FifthView Istar

    2,955
    2,025
    263
    I'm aware of that older usage. By Earthlings. Who had time to ponder such things. Unfortunately, we probably have few historical documents written by street rats—although I do wonder if the more vile uses of the term might be more common at that level.

    (Heck, Tolkien I think wrote things like, "thus did Melkor breed the hideous race of the Orcs," and who's to say some street rat wouldn't think similarly about some specific group of intelligent beings in his world?)

    But this points directly to what I meant, and should have more clearly stated, re: an omniscient narrator. I suppose this ties in to the more scholarly, abstract aspect also. What sort of character or narrator would ponder in terms of "In this world the elves and dwarves are two of the many ______," anyway? A scholar, perhaps, or an omniscient narrator taking an over-view of things.

    So this, yes.

    Mostly I'm just pondering when and where and whether and why the term would fall into the prose of a novel, regardless of questions relating to its potential offensiveness.
     
  17. Trip Williams

    Trip Williams Scribe

    37
    6
    8
    I definitely see your point, Fifthview. I personally have never used race in my books so far, and don't really plan to. The original question came up because I have a concordance for my book because of the many foreign and original words I use to name things - including over a dozen original races/kin/intellectual beings, etc... (whatever you wish to call them). In the concordance, I used different bold titles to separate topics, such as cultural words (like michis and dalit), legendary creatures (like aemirok and saliero - completely made up original creatures) and then I used "Races" for the original intelligent beings (or whatever) that I created for the book... That was where the impetus of the question originated. Someone questioned the use of using "race" in that context, which I can see his point but perhaps isn't as big a deal?

    In the prose, though, you are most correct. I cannot see how the term would fall into normal narration unless it was an omniscient narrator speaking of historic or global events as an overview, which is kind of tacky in my opinion, but depends upon the story and how it's used. In prose, however, I see it normal to call them as they are - An elf slipped into the shadows, or she lowered her hood, revealing herself to be a (fill-in-the-blank). It is interesting to see that although I doubt many people use race in their prose, there is not much issue with viewing them as races.
     
    FifthView likes this.
  18. WooHooMan

    WooHooMan Auror

    1,469
    753
    113
    In my day to day life, I hear people who aren't scholars or omniscient narrators use the term "race" when describing different categories of people. I got to imagine then that elves in a fantasy setting could conceivably use the term "race" when discussing humans or dwarves or dark elves or what have you.
    I think it's just kind of the way of intelligent beings to want to categorize things and an elf would be like "us and dwarves? Two different races. Us and cows? Different species." I think expository dialogue like that to explain how the world works is pretty standard in a fantasy novel.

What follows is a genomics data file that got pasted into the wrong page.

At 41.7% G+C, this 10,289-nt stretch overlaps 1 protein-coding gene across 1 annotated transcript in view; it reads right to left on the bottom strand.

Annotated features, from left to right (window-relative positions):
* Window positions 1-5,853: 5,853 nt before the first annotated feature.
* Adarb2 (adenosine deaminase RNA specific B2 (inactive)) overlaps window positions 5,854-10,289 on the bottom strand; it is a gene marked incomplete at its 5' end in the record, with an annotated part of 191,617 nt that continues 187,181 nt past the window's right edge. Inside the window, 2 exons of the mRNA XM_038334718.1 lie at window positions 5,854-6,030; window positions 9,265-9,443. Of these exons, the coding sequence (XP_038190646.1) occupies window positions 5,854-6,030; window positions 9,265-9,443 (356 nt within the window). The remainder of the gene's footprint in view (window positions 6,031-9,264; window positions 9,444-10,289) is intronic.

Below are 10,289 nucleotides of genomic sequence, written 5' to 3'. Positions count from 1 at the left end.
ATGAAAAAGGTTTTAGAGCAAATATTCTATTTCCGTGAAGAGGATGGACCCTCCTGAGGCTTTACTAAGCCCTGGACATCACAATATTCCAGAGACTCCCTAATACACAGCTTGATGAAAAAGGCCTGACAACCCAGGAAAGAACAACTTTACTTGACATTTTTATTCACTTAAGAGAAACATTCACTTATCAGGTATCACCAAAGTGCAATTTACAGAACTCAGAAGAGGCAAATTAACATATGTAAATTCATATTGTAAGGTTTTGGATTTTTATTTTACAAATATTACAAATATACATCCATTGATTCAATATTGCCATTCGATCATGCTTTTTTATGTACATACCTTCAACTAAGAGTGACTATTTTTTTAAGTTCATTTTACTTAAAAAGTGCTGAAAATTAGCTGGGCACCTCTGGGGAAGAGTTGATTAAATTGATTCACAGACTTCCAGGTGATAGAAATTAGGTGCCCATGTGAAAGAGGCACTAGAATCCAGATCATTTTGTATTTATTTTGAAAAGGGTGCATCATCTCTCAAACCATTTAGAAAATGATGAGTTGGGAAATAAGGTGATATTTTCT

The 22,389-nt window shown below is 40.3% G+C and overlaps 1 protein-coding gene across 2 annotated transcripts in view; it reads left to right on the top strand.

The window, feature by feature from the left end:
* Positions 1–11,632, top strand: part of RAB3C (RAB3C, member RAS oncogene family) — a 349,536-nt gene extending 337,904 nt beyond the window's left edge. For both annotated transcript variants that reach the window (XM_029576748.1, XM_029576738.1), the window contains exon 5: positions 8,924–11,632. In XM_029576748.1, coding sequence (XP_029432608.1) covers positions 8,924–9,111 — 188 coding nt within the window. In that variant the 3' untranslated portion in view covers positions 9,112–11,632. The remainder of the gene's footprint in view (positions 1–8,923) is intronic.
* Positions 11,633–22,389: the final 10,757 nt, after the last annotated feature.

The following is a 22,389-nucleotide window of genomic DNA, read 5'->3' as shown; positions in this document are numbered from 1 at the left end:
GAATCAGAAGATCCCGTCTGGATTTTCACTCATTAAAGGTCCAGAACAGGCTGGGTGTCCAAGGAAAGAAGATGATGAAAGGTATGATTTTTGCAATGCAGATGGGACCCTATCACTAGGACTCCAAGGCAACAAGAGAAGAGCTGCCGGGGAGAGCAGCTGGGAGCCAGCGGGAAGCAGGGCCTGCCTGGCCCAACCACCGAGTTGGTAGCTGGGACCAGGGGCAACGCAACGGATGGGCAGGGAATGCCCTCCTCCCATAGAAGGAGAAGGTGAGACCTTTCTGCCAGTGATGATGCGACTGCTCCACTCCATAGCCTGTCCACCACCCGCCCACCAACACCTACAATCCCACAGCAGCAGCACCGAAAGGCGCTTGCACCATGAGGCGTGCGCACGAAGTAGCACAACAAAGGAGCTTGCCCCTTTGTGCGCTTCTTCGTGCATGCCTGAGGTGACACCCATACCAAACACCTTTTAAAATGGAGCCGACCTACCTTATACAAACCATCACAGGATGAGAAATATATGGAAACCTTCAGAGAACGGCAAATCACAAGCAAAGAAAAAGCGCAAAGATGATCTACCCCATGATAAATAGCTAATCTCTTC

Trip Williams likes this.
  19. Mad Swede

    Mad Swede Sage

    309
    334
    63
    I don't use race or species at all in my writing, not when describing characters. Thats because I don't find it neccessary. In my experience you can have your characters be predjudiced or afraid of other characters with a different background without ever using those words. It's those predjudicial thoughts and expressions which give rise to a lot of the interactions (both in reality and in fiction), andf if you're writing character driven fiction (as most of us say we do) this is what you'll want to focus on.

    All you really need to say is that someone (human,dwarf etc) has a certain view of elves (or humans with different coloured skin or whatever) and you're away. The word race need never appear. This is one of the advantages of writing fantasy. Certain things, like elves, dwarfs, ogres etc, are so established in the genre that you don't really need to discuss whether they are races or species. Our readers fill in all the details and we can focus on the characters.
     
  20. WooHooMan

    WooHooMan Auror

    1,469
    753
    113
    Well, if that approach works for you, that’s great but it may not work for everyone.
    In my setting; there are white and black humans, goblins and atronachs who all coexist in a single society. So it kind of became necessary to explain that whites and blacks are different races of humans and humans and goblins are different subspecies of humanoids and humanoids are a different species from atronachs (who in turn are divided into subspecies and races).

    Basically, some people don’t have the totally standard settings where everything is completely established within the genre and so they would need to be able to clearly explain to the reader what’s up either through narration or dialogue. I assumed that Trip was in that boat.
    And hell, I’ve seen writers put such a radically different spin on elves and dwarves that they could hardly be said to fit the established convention of those races.
     
Loading...

Share This Page